Next, referring to FIG. 3, the schema of the knock detection and the knock control performed in the ECU 13 is described. FIG. 3 is a block diagram illustrating a configuration of the entire knock detection and knock control performed by the ECU 13. FIG. 3 illustrates the knock sensor 12 and the ECU 13 illustrated in FIGS. 1 and 2, respectively. The configuration of a knock detection/knock control portion is described. The ECU 13 includes various I/F circuits and a microcomputer. The microcomputer includes an A/D converter for converting an analog signal into a digital signal, a ROM area for storing a control program and a control constant, and a RAM area for storing a variable when the program is executed.

The I/F circuit includes a lowpass filter (LPF) 14 for removing a high frequency component of a signal output from the knock sensor 12. The microcomputer includes an A/D converting unit 15 and DFT processing units 16 a and 16 b. The A/D converting unit 15 converts an analog signal input through the LPF 14 into a digital signal at constant time intervals (for example, every 10 μs, 20 μs or the like). Each of the DFT processing units 16 a and 16 b serves as digital signal processing means for performing a time-frequency analysis using discrete Fourier transform (DFT) processing on the digital signal output from the A/D converting unit 15 to calculate a spectrum of a different knock-specific frequency component. The A/D conversion by the A/D converting unit 15 may be constantly performed or may be performed only in a period in which the knock occurs (for example, from TDC to 50° CA ATDC and the like; hereinafter, the period is referred to as a knock detection window).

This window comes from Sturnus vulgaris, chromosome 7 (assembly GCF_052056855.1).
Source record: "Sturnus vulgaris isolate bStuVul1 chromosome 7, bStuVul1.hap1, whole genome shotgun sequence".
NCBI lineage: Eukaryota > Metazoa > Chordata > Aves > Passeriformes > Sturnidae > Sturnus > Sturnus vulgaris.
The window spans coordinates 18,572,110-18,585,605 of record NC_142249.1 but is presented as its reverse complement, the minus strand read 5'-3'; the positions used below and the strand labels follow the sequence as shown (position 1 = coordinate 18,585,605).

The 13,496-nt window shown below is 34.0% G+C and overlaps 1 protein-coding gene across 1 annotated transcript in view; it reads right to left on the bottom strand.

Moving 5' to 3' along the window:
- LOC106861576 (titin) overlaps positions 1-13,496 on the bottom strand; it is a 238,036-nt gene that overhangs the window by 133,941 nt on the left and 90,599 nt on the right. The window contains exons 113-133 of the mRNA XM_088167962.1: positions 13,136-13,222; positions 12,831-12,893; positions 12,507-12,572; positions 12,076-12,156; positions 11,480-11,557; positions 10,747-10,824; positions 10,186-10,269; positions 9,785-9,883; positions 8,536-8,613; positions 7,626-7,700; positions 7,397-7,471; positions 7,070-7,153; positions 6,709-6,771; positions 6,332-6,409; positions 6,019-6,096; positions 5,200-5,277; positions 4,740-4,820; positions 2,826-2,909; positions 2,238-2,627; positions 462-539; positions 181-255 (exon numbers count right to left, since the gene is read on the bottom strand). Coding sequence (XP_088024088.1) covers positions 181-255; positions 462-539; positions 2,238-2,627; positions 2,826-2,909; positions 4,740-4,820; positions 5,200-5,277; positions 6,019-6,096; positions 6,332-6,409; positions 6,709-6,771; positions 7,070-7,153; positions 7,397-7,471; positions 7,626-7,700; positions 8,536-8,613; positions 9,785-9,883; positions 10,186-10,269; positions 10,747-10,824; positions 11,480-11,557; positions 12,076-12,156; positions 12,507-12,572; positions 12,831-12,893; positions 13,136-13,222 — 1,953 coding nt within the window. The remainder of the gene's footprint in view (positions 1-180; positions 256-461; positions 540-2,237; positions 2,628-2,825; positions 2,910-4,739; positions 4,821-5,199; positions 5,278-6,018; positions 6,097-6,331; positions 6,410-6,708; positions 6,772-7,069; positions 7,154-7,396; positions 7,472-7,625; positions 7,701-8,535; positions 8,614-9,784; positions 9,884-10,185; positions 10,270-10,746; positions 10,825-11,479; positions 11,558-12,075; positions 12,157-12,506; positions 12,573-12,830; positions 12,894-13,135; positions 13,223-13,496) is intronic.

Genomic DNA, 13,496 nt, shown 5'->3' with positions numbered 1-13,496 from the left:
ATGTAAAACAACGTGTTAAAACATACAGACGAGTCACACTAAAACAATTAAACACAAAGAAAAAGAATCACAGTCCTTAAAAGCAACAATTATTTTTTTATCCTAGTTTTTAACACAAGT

The DFT processing units 16 a and 16 b, each serving as the digital signal processing means, constitute the knock detection means together with the lowpass filter 14 and the A/D converting unit 15. Each of the DFT processing units 16 a and 16 b has the functions of observation interval setting means (not shown) and multi-frequency simultaneous analysis means (not shown). The observation interval setting means divides the data obtained by the A/D conversion performed by the A/D converting unit 15 to set observation intervals each containing a predetermined number of samples. The multi-frequency simultaneous analysis means simultaneously analyzes multiple frequencies by the DFT for each of the observation intervals set by the observation interval setting means. By the observation interval setting means, the number of samples contained in each of the observation intervals can be changed according to the frequency to be analyzed. The details of a DFT processing method by the DFT processing units 16 a and 16 b are described below.